When the heat rises dramatically during summer months, people experiencing homelessness are at extreme risk of exposure-related illnesses associated with the rise in temperature. This article provides a brief description of the signs and symptoms of heat related disorders and provides a perspective on how one veteran outreach worker works outside the box of conventional approaches to assist this vulnerable population.
As an outreach worker and a formerly homeless person in recovery, I know firsthand the impact hot summer days can have on those of us who must survive almost continual immersion in the natural elements. While people are often acutely aware of hypothermia, when core body temperature drops too low, it is also important to consider hyperthermia, when core body temperature rises too high. Heat-related illness can occur when a person’s body is unable to compensate for the increase in temperature and cannot properly cool off. Cooling occurs normally by sweating and evaporation, but in some situations an individual’s perspiring is simply not enough to cool the body down. When this occurs, a person's internal temperature can quickly rise into the danger zone. If left unchecked, the high body temperature may damage the brain or other vital organs and can even result in death.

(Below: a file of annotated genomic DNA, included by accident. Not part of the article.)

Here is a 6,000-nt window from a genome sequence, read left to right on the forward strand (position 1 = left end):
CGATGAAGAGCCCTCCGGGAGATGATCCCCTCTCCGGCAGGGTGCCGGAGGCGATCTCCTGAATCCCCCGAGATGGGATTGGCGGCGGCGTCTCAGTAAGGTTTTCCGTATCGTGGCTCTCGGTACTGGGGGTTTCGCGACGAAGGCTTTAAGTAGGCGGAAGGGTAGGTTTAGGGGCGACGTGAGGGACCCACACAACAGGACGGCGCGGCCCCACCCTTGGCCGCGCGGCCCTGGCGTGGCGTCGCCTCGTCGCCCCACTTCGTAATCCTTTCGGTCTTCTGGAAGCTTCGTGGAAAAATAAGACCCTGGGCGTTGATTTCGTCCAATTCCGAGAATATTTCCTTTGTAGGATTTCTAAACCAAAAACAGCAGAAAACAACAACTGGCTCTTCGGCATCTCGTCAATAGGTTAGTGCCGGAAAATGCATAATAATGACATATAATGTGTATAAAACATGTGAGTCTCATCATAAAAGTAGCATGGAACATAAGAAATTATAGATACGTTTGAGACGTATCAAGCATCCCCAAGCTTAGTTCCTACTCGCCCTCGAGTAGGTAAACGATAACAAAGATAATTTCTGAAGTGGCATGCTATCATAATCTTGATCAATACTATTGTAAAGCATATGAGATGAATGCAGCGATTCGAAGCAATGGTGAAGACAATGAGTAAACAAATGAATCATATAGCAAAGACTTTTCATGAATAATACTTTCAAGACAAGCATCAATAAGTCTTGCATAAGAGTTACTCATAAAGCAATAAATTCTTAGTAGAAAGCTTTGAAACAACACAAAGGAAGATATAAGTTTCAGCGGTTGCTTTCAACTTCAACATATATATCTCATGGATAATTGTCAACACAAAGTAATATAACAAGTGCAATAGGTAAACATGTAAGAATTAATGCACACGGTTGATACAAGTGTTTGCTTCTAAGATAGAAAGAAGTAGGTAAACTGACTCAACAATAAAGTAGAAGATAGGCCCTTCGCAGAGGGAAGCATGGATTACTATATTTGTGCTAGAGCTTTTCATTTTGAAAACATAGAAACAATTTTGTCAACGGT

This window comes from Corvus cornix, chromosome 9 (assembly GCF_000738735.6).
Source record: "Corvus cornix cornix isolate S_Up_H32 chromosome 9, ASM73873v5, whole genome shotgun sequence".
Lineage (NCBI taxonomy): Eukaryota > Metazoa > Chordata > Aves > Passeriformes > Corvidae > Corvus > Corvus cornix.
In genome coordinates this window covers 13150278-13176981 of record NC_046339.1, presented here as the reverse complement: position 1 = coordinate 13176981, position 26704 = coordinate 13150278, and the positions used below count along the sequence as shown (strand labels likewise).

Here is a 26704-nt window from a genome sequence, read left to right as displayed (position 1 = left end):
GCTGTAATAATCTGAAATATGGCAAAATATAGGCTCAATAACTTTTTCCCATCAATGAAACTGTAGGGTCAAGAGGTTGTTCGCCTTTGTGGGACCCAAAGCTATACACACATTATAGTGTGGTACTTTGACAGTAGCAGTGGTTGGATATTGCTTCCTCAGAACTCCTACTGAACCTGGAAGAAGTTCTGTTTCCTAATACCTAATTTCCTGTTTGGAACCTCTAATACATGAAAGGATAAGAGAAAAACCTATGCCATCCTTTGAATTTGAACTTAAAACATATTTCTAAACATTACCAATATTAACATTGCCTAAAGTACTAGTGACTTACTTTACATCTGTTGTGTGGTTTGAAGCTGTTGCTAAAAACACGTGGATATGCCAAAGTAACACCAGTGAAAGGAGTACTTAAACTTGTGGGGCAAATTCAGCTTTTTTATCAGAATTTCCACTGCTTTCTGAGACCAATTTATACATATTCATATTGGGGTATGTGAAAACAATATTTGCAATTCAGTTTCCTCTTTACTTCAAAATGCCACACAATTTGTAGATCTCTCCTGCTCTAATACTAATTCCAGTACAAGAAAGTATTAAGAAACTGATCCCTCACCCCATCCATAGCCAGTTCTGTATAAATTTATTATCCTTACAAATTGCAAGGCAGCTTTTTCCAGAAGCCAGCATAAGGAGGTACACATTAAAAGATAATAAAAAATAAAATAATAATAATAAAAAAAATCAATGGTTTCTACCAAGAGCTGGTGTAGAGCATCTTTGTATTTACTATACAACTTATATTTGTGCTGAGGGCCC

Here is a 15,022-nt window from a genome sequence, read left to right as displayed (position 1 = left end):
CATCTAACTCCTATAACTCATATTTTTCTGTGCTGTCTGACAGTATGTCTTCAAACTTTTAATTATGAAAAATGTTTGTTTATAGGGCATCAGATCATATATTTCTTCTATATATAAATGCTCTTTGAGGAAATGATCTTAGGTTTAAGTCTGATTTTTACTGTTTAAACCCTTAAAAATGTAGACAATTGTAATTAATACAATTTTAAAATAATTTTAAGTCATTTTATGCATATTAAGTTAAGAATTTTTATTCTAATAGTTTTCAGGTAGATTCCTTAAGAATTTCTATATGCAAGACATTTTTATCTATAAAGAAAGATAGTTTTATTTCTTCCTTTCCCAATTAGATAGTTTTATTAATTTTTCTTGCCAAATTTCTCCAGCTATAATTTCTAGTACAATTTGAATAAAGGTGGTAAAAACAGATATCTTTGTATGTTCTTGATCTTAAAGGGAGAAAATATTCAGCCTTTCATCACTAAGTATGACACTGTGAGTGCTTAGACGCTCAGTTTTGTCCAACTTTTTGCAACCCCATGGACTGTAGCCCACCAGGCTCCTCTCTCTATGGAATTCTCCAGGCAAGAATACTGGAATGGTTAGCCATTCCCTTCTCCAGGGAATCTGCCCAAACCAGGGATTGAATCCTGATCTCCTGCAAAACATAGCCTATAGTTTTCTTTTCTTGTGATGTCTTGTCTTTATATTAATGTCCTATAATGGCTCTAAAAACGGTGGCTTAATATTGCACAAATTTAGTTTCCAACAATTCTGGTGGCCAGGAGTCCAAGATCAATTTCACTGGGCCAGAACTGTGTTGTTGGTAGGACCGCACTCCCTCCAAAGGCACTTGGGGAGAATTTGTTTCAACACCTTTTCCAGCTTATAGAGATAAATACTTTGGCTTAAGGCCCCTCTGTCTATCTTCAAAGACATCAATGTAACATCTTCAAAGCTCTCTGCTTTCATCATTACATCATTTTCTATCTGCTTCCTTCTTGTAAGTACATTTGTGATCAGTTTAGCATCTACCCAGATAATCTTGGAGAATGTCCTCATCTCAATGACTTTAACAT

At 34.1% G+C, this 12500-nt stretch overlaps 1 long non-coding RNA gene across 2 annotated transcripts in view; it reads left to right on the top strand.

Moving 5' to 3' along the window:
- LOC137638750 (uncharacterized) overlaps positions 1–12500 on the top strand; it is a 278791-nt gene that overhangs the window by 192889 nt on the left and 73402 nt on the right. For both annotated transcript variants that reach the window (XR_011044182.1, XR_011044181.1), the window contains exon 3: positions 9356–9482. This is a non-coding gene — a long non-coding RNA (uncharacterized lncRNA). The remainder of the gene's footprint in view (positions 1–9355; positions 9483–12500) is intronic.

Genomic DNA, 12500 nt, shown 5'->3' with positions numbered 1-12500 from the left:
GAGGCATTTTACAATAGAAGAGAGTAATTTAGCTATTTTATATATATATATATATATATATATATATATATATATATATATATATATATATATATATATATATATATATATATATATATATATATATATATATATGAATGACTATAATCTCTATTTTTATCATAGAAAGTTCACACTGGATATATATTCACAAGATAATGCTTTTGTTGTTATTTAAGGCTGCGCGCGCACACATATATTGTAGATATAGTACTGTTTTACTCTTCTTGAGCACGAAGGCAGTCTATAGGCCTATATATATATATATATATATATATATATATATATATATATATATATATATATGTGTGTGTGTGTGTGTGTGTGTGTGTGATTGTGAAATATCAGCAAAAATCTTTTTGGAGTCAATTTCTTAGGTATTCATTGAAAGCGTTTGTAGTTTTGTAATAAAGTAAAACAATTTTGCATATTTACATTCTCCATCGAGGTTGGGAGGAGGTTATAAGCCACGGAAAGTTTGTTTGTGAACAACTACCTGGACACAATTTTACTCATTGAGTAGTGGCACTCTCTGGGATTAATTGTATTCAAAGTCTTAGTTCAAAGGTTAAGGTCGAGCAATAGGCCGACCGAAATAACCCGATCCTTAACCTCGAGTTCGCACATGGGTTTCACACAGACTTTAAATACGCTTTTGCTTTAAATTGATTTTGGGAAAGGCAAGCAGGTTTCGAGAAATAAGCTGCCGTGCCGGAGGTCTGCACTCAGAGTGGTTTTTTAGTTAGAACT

The Centers for Disease Control (CDC) states that “Extreme heat is marked by temperatures that stay 10° or more above the average high for a region over a period of weeks.” The following information provided by the CDC can help individuals recognize heat-related emergencies:
- Heat cramps are painful spasms of the leg or stomach muscles that may be accompanied by heavy sweating. They do not require medical attention, but the person should stop all activity, sit quietly in a cool place, and drink water, juice, or a sports drink.
- Heat exhaustion is marked by extreme fatigue, heavy sweating, thirst, headache, dizziness, fast and shallow breathing, nausea and vomiting, pale and moist skin, and a fast, weak pulse. If untreated, the symptoms may progress to heat stroke. Cooling measures may include rest in an air-conditioned environment, light weight clothing, cool non-alcoholic beverages, and a cool shower or bath.
- Heat stroke is a life-threatening hyperthermic condition caused by breakdown of the body’s thermoregulation. The skin no longer sweats and becomes red, dry, and very hot. Body temperature is above 103°F and can rise rapidly to 106° F in as little as 15 minutes. Chest pain, shortness or shallowness of breath, and abdominal pain may be present along with confusion, anxiety, a rapid pulse, and throbbing headache. Until emergency medical care arrives, caregivers should start to cool the person rapidly with whatever methods are available: remove extra layers of clothing, fan, wrap in a wet sheet, sponge with any cool liquids, or spray with cool water from a garden hose.